Why do stories of past lives and visions of the future play such a central role in many Mahāyāna sūtras? In this presentation, I explore how attending to the narrative and performative orchestration of time in the sūtras can enhance our understanding of their promises to transform the present lives of their listeners, readers, and reciters. This exploration also offers fresh perspectives on the ways in which contemporary approaches to narrating the past and the future may offer comparable, if also quite different, resources for altering the present.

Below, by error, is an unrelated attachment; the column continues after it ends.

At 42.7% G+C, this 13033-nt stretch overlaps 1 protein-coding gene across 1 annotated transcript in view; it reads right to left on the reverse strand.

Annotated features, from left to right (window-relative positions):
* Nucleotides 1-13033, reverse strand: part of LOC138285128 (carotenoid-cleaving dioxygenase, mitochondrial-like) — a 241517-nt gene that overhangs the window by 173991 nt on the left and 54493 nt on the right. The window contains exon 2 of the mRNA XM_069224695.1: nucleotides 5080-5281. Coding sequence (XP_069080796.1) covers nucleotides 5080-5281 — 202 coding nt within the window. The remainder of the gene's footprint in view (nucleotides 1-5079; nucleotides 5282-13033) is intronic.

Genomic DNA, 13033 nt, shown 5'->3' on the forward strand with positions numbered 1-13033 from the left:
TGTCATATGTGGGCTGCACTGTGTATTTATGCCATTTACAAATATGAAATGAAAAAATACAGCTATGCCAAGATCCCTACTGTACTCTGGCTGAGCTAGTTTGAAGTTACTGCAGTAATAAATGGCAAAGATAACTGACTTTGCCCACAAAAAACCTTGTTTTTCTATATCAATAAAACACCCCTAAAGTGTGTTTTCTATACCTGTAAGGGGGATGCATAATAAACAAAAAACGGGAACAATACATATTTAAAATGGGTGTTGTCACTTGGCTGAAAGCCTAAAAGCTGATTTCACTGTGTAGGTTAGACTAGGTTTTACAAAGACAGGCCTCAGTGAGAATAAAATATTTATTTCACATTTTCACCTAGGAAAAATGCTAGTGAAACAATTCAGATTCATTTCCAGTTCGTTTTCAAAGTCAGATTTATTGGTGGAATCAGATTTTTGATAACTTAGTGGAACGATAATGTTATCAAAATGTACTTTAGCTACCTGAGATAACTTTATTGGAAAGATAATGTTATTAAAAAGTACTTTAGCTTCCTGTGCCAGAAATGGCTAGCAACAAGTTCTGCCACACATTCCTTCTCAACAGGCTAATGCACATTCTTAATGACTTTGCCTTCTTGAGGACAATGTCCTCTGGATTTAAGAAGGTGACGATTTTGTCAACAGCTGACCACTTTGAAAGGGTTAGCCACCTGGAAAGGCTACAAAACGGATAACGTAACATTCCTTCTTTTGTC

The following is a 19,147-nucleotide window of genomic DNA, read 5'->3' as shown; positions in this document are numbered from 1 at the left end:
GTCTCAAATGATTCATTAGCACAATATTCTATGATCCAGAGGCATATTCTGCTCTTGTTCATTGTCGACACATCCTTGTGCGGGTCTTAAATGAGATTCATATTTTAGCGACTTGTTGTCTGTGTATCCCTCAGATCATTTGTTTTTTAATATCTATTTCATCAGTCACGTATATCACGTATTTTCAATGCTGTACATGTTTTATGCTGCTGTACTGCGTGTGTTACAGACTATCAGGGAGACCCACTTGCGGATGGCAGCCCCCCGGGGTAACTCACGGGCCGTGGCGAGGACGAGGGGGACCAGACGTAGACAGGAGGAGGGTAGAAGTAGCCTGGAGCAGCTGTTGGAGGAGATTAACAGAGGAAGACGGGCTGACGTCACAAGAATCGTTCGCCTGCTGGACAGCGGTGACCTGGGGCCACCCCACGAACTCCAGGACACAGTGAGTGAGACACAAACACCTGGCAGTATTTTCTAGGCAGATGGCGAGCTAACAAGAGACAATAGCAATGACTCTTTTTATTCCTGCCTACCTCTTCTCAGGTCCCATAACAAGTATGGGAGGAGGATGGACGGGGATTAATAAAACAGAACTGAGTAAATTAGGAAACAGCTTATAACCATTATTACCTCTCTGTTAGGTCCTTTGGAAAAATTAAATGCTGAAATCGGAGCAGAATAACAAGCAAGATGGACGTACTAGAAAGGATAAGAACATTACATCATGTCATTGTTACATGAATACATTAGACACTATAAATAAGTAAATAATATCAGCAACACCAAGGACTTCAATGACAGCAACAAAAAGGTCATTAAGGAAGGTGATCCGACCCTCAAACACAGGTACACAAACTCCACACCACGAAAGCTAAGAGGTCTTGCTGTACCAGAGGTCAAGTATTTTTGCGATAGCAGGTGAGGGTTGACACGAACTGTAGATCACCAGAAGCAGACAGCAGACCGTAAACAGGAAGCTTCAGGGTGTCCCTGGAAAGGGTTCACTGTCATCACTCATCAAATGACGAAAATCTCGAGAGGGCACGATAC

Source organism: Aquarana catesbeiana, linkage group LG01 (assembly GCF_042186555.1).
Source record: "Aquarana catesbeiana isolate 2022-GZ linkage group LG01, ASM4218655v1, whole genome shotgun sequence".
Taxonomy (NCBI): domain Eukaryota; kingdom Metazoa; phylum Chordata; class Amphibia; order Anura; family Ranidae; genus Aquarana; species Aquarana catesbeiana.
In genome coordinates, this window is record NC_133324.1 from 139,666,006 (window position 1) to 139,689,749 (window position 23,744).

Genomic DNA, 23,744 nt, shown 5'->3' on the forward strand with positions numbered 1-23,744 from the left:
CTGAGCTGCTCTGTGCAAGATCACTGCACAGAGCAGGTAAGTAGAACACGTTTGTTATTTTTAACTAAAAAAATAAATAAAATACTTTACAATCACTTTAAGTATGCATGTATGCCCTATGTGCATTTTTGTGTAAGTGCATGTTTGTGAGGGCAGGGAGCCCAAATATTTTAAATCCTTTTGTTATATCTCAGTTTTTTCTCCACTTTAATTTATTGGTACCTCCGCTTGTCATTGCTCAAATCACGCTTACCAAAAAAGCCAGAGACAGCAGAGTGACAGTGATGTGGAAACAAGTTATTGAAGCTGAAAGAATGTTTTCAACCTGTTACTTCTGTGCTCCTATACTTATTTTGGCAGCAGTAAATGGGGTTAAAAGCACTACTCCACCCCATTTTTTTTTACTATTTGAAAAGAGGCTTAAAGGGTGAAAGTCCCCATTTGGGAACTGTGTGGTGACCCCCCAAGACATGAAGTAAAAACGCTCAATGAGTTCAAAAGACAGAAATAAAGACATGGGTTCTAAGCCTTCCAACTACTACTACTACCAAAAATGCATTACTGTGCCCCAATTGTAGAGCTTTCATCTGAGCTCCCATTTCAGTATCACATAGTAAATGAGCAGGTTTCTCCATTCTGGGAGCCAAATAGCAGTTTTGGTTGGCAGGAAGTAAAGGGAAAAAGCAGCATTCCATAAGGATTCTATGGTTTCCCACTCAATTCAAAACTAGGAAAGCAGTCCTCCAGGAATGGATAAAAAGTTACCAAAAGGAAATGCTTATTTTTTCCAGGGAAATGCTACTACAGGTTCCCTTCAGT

Natalie Gummer, who received her PhD in Buddhist Studies from Harvard University, is Professor of Religious Studies at Beloit College in Beloit, Wisconsin. Her research examines textual practices in premodern Mahāyāna Buddhist literary cultures and their potential value in contemporary ethical and philosophical debates. She is editor of The Language of the Sūtras: Essays in Honor of Luis Gómez and is currently completing a book on performativity and embodiment in Mahāyāna sūtras.